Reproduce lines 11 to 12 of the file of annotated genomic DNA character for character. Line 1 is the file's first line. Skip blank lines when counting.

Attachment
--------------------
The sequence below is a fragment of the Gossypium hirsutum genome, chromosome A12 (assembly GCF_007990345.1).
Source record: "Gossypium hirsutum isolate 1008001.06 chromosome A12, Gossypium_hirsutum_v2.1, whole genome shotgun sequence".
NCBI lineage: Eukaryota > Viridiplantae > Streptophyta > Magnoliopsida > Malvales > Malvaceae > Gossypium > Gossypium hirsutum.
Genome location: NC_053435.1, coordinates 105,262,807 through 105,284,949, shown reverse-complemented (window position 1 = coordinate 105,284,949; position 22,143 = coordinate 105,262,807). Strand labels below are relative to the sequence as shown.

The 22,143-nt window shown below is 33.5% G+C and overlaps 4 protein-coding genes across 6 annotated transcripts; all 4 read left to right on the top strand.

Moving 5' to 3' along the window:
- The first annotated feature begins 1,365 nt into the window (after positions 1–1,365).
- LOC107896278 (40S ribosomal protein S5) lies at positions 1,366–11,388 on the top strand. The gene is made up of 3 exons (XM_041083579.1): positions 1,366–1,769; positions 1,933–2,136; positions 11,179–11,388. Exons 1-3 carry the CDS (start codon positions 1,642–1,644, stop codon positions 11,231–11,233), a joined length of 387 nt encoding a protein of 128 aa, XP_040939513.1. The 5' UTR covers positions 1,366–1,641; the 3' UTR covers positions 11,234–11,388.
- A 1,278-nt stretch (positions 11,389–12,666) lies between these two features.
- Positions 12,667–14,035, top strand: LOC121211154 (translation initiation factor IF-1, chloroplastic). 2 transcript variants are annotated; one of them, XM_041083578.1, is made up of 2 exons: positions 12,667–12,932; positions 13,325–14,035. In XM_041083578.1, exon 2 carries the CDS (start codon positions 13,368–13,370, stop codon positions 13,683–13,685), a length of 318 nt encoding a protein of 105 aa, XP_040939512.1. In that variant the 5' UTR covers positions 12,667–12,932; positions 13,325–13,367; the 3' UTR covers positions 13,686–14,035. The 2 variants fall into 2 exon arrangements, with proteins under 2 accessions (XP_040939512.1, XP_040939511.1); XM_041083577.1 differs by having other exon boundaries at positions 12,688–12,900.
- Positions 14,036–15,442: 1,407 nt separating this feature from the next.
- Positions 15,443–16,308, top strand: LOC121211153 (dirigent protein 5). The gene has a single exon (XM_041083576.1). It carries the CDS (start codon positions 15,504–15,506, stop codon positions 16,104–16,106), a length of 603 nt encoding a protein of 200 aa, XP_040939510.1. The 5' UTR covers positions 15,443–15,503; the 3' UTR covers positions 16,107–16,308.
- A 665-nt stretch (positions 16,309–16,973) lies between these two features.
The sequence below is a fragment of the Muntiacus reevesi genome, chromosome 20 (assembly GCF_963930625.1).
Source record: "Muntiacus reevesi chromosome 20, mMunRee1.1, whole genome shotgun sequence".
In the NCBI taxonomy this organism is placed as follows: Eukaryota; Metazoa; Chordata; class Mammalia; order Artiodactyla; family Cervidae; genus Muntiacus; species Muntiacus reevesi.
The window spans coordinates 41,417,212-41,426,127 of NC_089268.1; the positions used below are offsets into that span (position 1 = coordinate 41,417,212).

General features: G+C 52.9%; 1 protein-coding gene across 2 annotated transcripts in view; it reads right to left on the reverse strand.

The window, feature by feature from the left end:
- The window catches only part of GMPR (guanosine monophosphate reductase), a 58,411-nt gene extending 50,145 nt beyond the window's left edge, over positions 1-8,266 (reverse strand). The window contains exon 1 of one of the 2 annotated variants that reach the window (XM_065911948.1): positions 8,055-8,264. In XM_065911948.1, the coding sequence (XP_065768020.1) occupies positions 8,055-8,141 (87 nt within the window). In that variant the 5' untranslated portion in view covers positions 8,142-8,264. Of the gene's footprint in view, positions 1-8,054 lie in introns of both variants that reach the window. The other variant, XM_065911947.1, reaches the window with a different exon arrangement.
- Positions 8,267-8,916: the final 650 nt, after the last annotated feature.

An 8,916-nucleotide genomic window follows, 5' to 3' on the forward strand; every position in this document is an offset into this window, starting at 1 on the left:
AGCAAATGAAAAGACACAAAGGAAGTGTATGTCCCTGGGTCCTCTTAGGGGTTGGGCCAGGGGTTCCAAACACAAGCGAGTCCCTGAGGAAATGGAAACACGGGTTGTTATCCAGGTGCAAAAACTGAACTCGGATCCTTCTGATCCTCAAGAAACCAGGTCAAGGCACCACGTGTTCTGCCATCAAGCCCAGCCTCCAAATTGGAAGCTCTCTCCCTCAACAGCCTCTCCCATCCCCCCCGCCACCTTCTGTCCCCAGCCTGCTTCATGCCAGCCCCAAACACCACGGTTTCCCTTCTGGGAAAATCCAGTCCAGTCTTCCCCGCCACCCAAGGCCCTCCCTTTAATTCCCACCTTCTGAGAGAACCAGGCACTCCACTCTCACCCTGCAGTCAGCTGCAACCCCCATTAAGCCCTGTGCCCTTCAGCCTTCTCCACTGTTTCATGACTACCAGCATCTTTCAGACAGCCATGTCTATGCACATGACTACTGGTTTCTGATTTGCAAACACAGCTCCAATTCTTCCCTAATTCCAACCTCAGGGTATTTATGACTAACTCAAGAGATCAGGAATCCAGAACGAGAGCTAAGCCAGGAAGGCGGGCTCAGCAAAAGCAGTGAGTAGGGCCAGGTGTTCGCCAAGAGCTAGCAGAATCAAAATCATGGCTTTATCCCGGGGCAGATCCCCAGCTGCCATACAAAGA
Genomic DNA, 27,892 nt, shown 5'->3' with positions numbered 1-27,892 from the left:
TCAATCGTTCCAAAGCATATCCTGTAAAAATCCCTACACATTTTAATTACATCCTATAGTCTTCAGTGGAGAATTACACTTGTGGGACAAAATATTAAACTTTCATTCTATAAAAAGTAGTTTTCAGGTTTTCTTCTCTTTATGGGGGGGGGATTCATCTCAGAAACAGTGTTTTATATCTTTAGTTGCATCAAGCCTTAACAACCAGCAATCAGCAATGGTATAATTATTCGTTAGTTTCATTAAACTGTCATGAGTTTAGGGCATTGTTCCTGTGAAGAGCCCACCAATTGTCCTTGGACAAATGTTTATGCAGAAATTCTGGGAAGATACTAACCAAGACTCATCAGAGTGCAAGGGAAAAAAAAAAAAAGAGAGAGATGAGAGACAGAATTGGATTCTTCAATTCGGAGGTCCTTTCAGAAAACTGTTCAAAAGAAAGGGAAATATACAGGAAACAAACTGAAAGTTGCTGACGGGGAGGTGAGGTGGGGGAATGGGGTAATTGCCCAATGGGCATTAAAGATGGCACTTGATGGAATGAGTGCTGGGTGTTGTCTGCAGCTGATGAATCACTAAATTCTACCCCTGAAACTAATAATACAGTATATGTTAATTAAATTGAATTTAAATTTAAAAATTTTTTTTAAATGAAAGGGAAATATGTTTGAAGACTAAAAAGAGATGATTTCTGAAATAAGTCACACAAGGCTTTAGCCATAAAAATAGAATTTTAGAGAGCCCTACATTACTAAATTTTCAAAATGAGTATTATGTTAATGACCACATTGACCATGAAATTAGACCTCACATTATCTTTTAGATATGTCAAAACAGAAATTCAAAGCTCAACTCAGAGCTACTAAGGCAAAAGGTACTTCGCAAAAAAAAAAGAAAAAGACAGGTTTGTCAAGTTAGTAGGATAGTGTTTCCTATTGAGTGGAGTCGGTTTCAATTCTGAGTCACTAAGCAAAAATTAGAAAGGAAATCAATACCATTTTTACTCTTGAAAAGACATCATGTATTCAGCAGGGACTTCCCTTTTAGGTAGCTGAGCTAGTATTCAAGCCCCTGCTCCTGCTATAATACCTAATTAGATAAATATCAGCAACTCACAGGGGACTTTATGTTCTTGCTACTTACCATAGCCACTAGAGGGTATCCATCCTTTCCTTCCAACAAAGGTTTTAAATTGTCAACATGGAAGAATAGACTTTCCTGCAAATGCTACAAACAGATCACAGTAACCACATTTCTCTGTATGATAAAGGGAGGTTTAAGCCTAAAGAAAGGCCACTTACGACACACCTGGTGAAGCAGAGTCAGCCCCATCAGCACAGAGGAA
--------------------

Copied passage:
- Positions 14,036–15,442: 1,407 nt separating this feature from the next.
- Positions 15,443–16,308, top strand: LOC121211153 (dirigent protein 5). The gene has a single exon (XM_041083576.1). It carries the CDS (start codon positions 15,504–15,506, stop codon positions 16,104–16,106), a length of 603 nt encoding a protein of 200 aa, XP_040939510.1. The 5' UTR covers positions 15,443–15,503; the 3' UTR covers positions 16,107–16,308.